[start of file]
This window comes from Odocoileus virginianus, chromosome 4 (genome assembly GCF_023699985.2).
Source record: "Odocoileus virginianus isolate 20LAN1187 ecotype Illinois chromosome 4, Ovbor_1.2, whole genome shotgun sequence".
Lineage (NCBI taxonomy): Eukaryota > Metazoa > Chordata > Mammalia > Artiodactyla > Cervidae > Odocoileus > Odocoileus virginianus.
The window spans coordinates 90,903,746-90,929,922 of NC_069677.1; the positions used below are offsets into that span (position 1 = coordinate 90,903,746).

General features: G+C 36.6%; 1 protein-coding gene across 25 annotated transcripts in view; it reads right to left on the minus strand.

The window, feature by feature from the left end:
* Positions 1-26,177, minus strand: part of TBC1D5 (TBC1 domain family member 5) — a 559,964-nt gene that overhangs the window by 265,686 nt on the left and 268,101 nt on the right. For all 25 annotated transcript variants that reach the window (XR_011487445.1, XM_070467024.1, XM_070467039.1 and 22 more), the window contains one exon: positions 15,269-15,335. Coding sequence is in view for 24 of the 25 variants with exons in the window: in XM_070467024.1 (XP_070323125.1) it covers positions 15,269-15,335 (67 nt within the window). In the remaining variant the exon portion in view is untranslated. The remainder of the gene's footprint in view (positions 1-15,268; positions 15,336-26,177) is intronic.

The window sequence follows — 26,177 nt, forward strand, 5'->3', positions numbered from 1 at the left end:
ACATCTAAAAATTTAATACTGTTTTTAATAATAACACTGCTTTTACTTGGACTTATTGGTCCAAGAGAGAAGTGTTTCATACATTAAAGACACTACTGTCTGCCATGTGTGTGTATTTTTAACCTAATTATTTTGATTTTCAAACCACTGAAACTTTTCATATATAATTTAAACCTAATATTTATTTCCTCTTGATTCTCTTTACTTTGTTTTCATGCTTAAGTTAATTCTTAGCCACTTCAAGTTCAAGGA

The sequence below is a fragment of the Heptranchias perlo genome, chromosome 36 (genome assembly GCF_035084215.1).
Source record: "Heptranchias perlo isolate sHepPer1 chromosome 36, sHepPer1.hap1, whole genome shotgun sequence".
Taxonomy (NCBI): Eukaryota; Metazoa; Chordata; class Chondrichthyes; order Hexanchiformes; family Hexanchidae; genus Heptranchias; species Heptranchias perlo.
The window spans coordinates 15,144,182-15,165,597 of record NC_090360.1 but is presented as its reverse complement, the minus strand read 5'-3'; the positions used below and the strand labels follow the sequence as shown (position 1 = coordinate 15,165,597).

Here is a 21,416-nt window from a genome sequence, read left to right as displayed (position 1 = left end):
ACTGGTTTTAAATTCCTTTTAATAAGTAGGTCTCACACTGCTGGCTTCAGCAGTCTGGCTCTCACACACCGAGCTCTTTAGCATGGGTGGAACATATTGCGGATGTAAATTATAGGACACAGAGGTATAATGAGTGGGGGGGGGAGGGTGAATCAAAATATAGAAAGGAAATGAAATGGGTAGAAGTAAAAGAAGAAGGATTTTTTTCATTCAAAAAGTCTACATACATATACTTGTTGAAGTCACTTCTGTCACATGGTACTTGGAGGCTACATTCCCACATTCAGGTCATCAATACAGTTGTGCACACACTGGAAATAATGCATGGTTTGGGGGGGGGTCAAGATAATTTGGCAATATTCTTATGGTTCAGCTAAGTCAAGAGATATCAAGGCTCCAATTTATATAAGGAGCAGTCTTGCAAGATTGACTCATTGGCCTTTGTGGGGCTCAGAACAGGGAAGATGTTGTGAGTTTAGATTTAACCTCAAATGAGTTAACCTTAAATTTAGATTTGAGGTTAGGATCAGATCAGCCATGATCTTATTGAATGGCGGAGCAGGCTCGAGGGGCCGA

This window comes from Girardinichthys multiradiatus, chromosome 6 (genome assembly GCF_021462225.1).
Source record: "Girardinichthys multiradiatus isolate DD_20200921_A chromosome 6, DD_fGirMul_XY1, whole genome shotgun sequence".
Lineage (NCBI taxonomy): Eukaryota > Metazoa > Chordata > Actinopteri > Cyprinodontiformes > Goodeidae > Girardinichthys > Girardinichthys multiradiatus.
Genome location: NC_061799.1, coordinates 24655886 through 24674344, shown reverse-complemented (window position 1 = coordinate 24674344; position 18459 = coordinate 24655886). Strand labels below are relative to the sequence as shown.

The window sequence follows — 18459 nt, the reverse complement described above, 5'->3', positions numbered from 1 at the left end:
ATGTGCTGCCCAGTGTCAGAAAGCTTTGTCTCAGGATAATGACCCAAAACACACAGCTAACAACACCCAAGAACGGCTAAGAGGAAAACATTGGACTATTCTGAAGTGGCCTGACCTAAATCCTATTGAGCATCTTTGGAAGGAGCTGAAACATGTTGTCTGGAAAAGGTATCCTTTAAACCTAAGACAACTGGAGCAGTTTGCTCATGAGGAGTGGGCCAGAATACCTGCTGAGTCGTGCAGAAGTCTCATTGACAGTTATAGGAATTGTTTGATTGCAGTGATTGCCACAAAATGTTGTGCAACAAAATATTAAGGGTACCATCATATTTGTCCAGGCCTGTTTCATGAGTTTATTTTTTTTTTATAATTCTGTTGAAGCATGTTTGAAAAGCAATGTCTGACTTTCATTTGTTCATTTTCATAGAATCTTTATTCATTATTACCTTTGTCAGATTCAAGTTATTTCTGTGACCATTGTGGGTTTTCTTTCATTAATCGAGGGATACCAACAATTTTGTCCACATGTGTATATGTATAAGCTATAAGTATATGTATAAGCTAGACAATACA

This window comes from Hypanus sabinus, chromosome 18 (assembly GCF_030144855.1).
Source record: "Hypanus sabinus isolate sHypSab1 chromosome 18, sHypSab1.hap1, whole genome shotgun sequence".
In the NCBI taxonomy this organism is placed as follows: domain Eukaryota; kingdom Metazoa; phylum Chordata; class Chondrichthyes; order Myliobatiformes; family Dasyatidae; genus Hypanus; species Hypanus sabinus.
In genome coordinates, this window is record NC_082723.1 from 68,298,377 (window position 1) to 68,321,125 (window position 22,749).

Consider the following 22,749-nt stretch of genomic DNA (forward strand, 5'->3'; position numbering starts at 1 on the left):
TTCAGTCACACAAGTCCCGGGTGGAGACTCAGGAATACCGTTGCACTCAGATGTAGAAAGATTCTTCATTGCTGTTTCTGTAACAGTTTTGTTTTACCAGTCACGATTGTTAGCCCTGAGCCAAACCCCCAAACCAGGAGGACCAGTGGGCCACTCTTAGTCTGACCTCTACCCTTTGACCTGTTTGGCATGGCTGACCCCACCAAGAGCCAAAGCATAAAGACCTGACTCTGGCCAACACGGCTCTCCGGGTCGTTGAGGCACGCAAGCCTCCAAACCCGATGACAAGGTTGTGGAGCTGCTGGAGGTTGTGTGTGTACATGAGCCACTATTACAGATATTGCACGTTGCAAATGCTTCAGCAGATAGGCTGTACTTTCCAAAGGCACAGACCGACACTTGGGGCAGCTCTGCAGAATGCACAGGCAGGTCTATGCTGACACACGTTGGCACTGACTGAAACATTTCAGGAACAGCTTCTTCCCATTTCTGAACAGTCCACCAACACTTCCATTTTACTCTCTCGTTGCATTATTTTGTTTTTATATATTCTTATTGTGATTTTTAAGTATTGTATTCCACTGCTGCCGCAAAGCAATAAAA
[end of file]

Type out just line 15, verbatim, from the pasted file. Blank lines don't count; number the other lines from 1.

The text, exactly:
ACTGGTTTTAAATTCCTTTTAATAAGTAGGTCTCACACTGCTGGCTTCAGCAGTCTGGCTCTCACACACCGAGCTCTTTAGCATGGGTGGAACATATTGCGGATGTAAATTATAGGACACAGAGGTATAATGAGTGGGGGGGGGAGGGTGAATCAAAATATAGAAAGGAAATGAAATGGGTAGAAGTAAAAGAAGAAGGATTTTTTTCATTCAAAAAGTCTACATACATATACTTGTTGAAGTCACTTCTGTCACATGGTACTTGGAGGCTACATTCCCACATTCAGGTCATCAATACAGTTGTGCACACACTGGAAATAATGCATGGTTTGGGGGGGGGTCAAGATAATTTGGCAATATTCTTATGGTTCAGCTAAGTCAAGAGATATCAAGGCTCCAATTTATATAAGGAGCAGTCTTGCAAGATTGACTCATTGGCCTTTGTGGGGCTCAGAACAGGGAAGATGTTGTGAGTTTAGATTTAACCTCAAATGAGTTAACCTTAAATTTAGATTTGAGGTTAGGATCAGATCAGCCATGATCTTATTGAATGGCGGAGCAGGCTCGAGGGGCCGA